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It’s April again and that means it’s Limb Loss and Limb Difference Awareness Month. This year the Amputee Coalition is encouraging people with limb loss and limb difference to “Elevate your story, your voice, your community and your potential.” In that spirit, our patient Wendi Parker is blogging about her unique experience with injury, pain, loss and pushing forward with her life.

Have you ever wondered what it would be like not to have a limb? Like when someone with a limb difference walked or rolled by you down the street or at the airport? I used to wonder often! I wondered if they were born that way, if it was a sudden accident, cancer, or if they had pain that could only be relieved by amputating the limb. I wondered about this a lot because, after a snowboarding accident in 2006, I lived for 12 years with persistent pain in my elbow and arm. I had 19 surgeries during that time, and none of them relieved my pain.

Not everybody's story is the same, but here's my insight. I guess I look at it a little differently than some, and I hope for people that do not suffer from limb loss that this might give some light.

I’d spent my whole life being athletic and working hard to get a college scholarship for softball. In my downtime, I went snowboarding, wakeboarding or slalom skiing. But at the age of 24, all of that changed. I had an accident that landed me in a trauma unit for two weeks, with my arm cut open from my wrist to my elbow just to let the swelling go down. I was about to buy a house and then it slipped away because of my injury. I couldn’t even shave my own armpits or legs shout-out to my mother for helping me in that category. My life was flipped upside down, but I still had my life!

The accident itself wasn't life-threatening, but the aftermath of having an infection was. If my life is split up into a tally board of “good things” and “tough things,” I’d have to add a tally to the “tough things” board for my type 1 diabetes.

Because I’m a type1 diabetic, my body was not healing well. And while this was all happening, my cousin, who was close to my age, was dying of cancer. I felt like what was going on with my arm was nothing in comparison.

Between 2006 and 2017, I had 18 surgeries trying to fix my arm. In 2013, I had my son, Hank, who’s now 9 years old so struggle and joy all mixed together. My 19th surgery was a complete elbow replacement, but just three months later, I felt the whole joint moving and coming apart inside my arm. I went back to my surgeon, who shook his head and said, “I don’t know what to do anymore.” I answered with a smile: “It’s time to get rid of my arm!”

From that moment on, I knew I would have my life back! Four months later was the day that I lost my arm but gained my life!

After each of my former surgeries, Hank stayed with my family for a week or so, giving me some time to heal and recover. He was three when I had my amputation, and the day he came home, when he first saw me, there was a car in between us so he could only see my head. He started to run off to play, but I said, “Hey, what am I chopped liver?” Hank, who knew I was having amputation surgery, asked “You still got it?” “No,” I answered. He came over to me, kissed my wrapped nub and said, “I love you, Mama!” And then he took off running to go play.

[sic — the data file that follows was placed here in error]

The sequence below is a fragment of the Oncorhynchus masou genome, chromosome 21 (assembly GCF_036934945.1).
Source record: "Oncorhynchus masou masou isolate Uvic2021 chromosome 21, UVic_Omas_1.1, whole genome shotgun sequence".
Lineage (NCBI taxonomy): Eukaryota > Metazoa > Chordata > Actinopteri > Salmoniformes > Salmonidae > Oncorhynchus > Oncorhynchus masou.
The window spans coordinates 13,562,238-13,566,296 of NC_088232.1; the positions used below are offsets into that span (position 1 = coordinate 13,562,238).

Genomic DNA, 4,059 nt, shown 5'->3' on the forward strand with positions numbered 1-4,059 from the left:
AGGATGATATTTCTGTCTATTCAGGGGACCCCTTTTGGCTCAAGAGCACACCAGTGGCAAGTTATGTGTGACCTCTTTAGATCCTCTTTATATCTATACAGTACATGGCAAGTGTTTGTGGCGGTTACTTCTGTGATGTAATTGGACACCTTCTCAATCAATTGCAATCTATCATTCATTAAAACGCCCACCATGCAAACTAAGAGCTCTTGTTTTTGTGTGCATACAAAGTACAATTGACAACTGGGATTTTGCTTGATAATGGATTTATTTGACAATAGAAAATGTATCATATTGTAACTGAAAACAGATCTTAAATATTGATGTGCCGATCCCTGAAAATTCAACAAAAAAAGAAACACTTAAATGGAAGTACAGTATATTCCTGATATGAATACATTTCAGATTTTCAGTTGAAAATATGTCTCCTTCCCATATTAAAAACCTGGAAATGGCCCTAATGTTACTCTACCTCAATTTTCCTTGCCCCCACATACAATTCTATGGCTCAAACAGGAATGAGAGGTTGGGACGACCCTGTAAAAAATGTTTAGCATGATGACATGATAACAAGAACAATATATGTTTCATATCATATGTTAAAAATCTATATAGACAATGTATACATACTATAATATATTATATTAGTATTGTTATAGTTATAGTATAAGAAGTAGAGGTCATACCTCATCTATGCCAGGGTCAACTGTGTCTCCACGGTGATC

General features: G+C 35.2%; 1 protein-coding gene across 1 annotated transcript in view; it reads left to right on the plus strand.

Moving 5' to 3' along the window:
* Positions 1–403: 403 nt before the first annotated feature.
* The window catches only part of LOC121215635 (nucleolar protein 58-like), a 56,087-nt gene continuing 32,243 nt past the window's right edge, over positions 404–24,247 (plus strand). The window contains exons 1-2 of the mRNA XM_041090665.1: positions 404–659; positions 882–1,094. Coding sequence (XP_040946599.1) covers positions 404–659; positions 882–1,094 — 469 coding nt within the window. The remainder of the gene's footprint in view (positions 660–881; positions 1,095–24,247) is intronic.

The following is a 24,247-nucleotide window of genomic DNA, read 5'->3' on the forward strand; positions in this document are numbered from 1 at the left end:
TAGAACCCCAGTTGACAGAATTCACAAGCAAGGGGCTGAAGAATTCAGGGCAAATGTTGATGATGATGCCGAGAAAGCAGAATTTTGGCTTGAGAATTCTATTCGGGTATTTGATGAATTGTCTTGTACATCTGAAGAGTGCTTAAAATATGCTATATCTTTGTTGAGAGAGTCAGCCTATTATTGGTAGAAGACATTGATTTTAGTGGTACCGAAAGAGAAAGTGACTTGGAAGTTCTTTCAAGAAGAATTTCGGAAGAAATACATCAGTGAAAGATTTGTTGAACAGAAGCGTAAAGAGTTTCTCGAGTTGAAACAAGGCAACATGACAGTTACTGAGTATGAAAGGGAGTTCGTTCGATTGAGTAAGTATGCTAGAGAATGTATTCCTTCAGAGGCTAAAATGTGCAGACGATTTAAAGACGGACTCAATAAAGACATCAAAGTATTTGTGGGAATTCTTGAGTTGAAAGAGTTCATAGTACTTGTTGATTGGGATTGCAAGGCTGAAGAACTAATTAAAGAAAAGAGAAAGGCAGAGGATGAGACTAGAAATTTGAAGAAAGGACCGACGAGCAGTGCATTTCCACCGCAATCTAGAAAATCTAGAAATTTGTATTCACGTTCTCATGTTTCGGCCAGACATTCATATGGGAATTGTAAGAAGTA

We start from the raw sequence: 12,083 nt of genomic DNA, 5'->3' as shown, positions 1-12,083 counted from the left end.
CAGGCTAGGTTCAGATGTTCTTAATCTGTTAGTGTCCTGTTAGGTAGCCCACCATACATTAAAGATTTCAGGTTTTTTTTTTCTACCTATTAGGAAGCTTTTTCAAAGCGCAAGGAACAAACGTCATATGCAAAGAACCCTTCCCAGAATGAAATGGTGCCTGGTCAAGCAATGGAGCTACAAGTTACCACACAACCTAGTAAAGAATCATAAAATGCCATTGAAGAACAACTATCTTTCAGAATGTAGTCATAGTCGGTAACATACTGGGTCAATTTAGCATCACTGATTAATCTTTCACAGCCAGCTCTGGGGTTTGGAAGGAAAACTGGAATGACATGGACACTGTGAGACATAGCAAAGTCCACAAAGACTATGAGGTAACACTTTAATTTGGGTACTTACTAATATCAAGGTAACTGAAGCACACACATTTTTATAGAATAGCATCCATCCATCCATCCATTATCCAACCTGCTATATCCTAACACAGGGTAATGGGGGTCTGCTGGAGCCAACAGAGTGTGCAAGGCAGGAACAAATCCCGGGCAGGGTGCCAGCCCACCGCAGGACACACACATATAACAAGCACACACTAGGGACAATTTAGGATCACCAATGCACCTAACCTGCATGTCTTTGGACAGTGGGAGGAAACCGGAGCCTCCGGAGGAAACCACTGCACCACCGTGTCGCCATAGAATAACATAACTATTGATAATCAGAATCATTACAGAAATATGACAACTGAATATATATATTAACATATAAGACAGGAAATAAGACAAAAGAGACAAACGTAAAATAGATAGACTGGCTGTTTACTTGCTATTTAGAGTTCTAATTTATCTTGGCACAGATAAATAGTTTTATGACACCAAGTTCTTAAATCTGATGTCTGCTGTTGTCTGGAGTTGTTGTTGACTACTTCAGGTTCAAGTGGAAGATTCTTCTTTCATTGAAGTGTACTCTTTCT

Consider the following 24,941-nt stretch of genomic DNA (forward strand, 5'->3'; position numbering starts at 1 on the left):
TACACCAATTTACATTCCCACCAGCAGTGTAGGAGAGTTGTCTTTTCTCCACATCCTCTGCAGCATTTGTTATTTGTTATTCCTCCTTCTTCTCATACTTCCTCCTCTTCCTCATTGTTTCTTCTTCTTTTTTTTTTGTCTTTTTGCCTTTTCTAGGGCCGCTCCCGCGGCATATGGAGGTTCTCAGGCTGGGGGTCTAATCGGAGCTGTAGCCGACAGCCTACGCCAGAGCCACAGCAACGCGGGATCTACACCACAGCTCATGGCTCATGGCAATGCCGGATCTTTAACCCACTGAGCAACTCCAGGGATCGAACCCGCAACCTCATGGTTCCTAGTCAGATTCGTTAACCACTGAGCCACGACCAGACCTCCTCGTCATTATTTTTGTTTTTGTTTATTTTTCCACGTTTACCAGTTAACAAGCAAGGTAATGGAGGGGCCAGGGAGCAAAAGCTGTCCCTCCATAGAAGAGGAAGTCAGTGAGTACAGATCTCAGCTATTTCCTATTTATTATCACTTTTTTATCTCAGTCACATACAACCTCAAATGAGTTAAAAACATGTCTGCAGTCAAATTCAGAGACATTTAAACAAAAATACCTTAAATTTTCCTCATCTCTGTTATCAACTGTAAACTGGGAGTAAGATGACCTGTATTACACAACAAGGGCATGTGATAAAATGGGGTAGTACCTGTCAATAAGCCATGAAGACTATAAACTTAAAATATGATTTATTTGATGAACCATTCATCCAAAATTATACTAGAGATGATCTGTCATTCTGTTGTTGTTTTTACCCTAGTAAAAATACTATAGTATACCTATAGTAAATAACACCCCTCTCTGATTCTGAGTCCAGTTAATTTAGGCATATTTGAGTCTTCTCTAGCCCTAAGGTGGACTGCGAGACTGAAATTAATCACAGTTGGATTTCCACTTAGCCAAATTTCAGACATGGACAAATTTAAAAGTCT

To him it doesn’t matter, and I wish it didn’t matter to everybody else! If you are an amputee, don't let your limb loss define who you are to yourself, though, granted, my Instagram handle … well, see the bottom of this article for a little bit of irony.

I had waited and waited to get on a paddle board, drive a four-wheeler, and wrestle with my child and not feel pain. And now here I am!

Before my surgery, I had a meeting with the Arm Dynamics clinical team in Portland, OR, to learn about my prosthetic options. After my surgery, I was fitted with a prosthetic device. But I didn’t wind up wearing it very much, for two reasons. One, I was used to doing everything with one arm I’d had practice for over a decade! Two, I had bone spurs that made wearing that device painful. After a couple of years, my sound side began to hurt from overuse. When I went back in the Arm Dynamics center, I realized that we could make a device that was unique to me and helped me get back to the gym. That’s why my device looks so cool and different!


Now my prosthesis helps me with workouts, craft projects, cooking, and doing my job. Some days I get frustrated with how people look at me, or speak to me, and treat me, but boy, they have no idea what I'm capable of! Somedays I’m frustrated with myself, like when I'm in the gym, sweaty, and trying to pull up my pants after going to the bathroom. And I’ve had some real knockdown, drag-out fights between me and the riding lawn mower. But I'm still learning what I'm capable of, and I'm doing things that I didn't know two-armed Wendi was capable of.


I had to live with the pain and non-usage of my arm before my amputation – I feel almost blessed knowing my life is better now. I imagine a sudden limb loss would be more challenging on the mind. Everyone's story and feelings are different. Yes, it's going to be hard; yes, it's going to mess with your mind; yes, you're going to cry; yes, there will be times when it hurts, like when I fell down that mountain. It hurt ... but eventually I got back up, put a smile back on my face and made that mountain mine again. We learn from what we go through and try to grow.

So these are my thoughts during Limb Loss and Limb Difference Awareness Month. You only have one life; take whatever it gives you and make your best self with it. So, I guess my insight for limb loss awareness is ... we still got the rest of you to deal with, so make it fun!!

You can learn more about Wendi by watching her Patient Success Story Video and following her on Instagram: @onearmedmom.


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